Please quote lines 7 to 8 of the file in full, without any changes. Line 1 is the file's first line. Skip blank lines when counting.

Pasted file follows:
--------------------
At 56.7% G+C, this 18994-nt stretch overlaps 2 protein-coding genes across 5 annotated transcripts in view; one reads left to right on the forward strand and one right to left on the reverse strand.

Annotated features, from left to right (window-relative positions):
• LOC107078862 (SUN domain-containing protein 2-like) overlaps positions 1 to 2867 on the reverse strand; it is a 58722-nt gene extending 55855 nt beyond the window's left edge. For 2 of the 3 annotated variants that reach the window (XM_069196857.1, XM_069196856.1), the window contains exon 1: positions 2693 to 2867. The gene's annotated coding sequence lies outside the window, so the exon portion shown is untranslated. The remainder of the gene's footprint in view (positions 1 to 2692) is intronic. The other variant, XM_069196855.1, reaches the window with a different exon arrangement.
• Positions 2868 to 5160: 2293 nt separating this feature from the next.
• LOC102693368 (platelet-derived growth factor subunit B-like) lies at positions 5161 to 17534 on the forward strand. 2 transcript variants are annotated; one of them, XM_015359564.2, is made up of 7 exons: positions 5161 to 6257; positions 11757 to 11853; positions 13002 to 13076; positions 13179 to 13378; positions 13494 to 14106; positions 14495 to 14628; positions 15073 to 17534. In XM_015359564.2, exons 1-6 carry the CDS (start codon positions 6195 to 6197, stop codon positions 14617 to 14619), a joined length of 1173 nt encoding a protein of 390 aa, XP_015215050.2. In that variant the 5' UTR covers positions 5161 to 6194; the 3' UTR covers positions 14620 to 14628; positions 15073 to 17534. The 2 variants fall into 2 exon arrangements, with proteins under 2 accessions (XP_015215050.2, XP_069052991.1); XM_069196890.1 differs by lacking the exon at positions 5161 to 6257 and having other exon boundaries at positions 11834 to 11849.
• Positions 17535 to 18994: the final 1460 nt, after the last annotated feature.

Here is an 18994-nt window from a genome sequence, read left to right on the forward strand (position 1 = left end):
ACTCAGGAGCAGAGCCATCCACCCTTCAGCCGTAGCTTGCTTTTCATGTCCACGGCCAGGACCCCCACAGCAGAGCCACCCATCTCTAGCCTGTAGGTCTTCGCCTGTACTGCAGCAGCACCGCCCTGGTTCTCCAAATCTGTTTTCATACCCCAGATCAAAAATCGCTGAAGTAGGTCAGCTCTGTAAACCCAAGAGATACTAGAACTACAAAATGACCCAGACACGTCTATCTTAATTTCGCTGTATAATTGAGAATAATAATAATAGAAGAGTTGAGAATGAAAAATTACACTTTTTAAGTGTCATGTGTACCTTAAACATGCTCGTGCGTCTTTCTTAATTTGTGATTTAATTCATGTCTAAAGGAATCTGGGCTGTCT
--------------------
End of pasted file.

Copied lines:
Here is an 18994-nt window from a genome sequence, read left to right on the forward strand (position 1 = left end):
ACTCAGGAGCAGAGCCATCCACCCTTCAGCCGTAGCTTGCTTTTCATGTCCACGGCCAGGACCCCCACAGCAGAGCCACCCATCTCTAGCCTGTAGGTCTTCGCCTGTACTGCAGCAGCACCGCCCTGGTTCTCCAAATCTGTTTTCATACCCCAGATCAAAAATCGCTGAAGTAGGTCAGCTCTGTAAACCCAAGAGATACTAGAACTACAAAATGACCCAGACACGTCTATCTTAATTTCGCTGTATAATTGAGAATAATAATAATAGAAGAGTTGAGAATGAAAAATTACACTTTTTAAGTGTCATGTGTACCTTAAACATGCTCGTGCGTCTTTCTTAATTTGTGATTTAATTCATGTCTAAAGGAATCTGGGCTGTCT